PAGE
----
Archaeology Seminar Series: Climate, Conflict, and Everyday Life in the Andes

During the Spring of 2023, Boston University’s Archaeology Program will be hosting a series of lectures. Our next lecture is titled “Climate, Conflict, and Everyday Life in the Andes.” We are thrilled to have our own archaeologist and scholar Dr. Jacob Bongers (Boston University) joining us to share his work and to engage in a conversation with the BU Archaeology community, Wednesday, February 22nd, 12:20-1:10, Gabel Museum of Archaeology, STO 253.


How have, and how can, humans respond to natural hazards and conflict? This talk outlines Dr. Bongers current project, which will explore how communities confront climatic hazards (e.g., drought, floods, etc.) and conflict in everyday life. He is investigating two large, fortified towns in coastal and highland Peru that date to one of the most turbulent periods in Peruvian history: the Late Intermediate Period (AD 1000–1400). This period is ideal for study because of the impacts of prolonged drought, intensified El Niño-Southern Oscillation (ENSO) conditions, and widespread conflict that developed before the rise of the Inca Empire during the 15th century. Peru is one of the most vulnerable countries in the world to drought and ENSO, which can devastate livelihoods by limiting water supplies, destroying agricultural fields, and fueling organized violence and mass migrations. Fieldwork at both fortified towns and laboratory analyses will reconstruct how coastal and highland communities managed risks of climatic hazards and violent threats through daily practices, such as food procurement, land-use strategies, and camelid husbandry. Such responses will be connected to contemporary risk-management strategies through community engagement. Public-facing workshops involving community members, researchers, and governmental and nongovernment officials will be held to bring archaeological findings into dialogue with contemporary Peruvians’ experiences mitigating natural hazards and conflict in daily life. This research will produce a blueprint for bridging archaeology, cultural heritage, and community engagement to motivate analyses of how climatic pressures impact the lives and decision-making of communities, both past and present.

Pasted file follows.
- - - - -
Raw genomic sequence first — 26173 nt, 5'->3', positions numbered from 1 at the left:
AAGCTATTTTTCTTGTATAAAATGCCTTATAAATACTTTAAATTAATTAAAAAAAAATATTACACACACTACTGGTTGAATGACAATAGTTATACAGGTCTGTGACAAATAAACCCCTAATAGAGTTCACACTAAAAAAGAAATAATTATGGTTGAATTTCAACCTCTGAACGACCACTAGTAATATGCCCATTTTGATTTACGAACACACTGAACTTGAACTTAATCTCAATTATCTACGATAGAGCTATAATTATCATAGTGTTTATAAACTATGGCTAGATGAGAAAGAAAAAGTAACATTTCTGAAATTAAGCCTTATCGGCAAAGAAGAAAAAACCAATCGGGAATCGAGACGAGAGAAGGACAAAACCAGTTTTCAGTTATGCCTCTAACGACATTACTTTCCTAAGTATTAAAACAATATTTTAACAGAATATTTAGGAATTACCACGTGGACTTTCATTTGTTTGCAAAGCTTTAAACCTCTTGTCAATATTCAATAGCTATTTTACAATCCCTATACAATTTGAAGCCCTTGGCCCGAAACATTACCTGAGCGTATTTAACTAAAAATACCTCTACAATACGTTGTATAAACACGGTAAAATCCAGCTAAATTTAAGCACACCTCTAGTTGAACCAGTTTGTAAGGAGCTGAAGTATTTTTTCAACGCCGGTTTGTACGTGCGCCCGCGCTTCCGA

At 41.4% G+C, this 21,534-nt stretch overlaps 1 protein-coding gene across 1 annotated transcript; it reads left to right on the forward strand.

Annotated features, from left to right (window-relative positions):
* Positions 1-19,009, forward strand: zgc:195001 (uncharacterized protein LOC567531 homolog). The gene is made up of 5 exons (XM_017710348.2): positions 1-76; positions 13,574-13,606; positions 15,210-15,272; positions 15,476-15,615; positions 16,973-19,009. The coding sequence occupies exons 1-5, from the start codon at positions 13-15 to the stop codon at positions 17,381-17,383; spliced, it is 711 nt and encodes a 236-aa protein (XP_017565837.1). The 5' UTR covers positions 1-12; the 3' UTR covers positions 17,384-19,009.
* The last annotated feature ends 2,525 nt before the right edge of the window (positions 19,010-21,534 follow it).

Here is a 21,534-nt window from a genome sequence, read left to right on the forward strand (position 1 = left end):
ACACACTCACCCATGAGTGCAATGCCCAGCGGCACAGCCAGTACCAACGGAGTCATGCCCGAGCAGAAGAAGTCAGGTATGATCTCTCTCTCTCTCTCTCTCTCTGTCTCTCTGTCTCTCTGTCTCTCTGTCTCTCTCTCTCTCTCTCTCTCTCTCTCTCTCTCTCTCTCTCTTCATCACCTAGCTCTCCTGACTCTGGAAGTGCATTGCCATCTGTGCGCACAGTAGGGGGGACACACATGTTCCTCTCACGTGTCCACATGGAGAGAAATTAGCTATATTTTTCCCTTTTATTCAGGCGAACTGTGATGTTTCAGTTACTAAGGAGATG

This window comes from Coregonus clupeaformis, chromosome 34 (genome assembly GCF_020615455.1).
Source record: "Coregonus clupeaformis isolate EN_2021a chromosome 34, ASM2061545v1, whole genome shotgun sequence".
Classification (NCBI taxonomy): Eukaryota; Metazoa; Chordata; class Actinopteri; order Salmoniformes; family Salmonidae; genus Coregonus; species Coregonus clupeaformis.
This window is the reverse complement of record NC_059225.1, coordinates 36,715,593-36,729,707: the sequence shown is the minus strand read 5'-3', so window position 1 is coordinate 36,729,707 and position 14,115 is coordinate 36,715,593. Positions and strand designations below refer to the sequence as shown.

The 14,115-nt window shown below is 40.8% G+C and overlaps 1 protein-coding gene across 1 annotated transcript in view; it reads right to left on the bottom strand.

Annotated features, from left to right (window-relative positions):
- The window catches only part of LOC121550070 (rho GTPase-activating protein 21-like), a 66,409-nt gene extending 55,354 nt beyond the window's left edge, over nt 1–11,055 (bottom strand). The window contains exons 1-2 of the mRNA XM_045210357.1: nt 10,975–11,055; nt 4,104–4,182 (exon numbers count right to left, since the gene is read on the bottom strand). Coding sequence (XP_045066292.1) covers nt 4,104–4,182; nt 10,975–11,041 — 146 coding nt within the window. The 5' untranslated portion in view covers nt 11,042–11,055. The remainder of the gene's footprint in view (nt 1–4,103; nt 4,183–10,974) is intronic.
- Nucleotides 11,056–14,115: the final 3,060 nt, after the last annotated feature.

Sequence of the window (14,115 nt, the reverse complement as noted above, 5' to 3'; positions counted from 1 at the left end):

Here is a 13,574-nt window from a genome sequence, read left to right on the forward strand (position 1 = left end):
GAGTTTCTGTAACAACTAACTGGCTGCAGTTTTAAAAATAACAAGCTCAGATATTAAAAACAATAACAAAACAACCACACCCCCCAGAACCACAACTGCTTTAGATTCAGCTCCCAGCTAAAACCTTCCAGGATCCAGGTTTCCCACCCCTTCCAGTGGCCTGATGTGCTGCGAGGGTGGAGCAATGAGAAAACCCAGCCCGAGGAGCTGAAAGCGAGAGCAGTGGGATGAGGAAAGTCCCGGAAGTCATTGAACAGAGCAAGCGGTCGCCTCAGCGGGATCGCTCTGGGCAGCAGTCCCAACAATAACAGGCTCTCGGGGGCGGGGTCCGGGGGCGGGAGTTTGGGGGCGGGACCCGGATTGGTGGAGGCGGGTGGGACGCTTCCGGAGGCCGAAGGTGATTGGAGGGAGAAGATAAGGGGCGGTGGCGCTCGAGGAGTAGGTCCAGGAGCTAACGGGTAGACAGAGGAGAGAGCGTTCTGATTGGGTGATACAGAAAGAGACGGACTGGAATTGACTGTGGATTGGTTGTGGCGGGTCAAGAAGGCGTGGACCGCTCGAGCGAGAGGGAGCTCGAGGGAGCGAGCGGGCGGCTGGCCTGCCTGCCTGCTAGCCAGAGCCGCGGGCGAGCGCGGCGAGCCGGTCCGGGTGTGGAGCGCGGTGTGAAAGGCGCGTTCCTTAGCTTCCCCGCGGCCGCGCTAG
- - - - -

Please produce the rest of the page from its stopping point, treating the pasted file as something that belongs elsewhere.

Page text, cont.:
Dr. Bongers Bio

Jacob L. Bongers is a Society of Fellows Postdoctoral Scholar in the Archaeology Program at Boston University. He holds a Ph.D. in archaeology from the Cotsen Institute of Archaeology at UCLA. Bongers employs multidisciplinary methodologies built around archaeological science and digital archaeology to investigate how Indigenous communities confront social and environmental change. His doctoral research examined how groups configured ritualized behaviors to deal with imperial conquest in southern Peru. His current research explores how Indigenous communities in highland and coastal Peru mitigate climatic hazards and conflict in everyday life. Prior to joining BU, Bongers served as a Senior Research Associate in the Sainsbury Research Unit at the University of East Anglia (UK). He has conducted archaeological fieldwork in Portugal, Chile, Ethiopia, Oman, and Peru.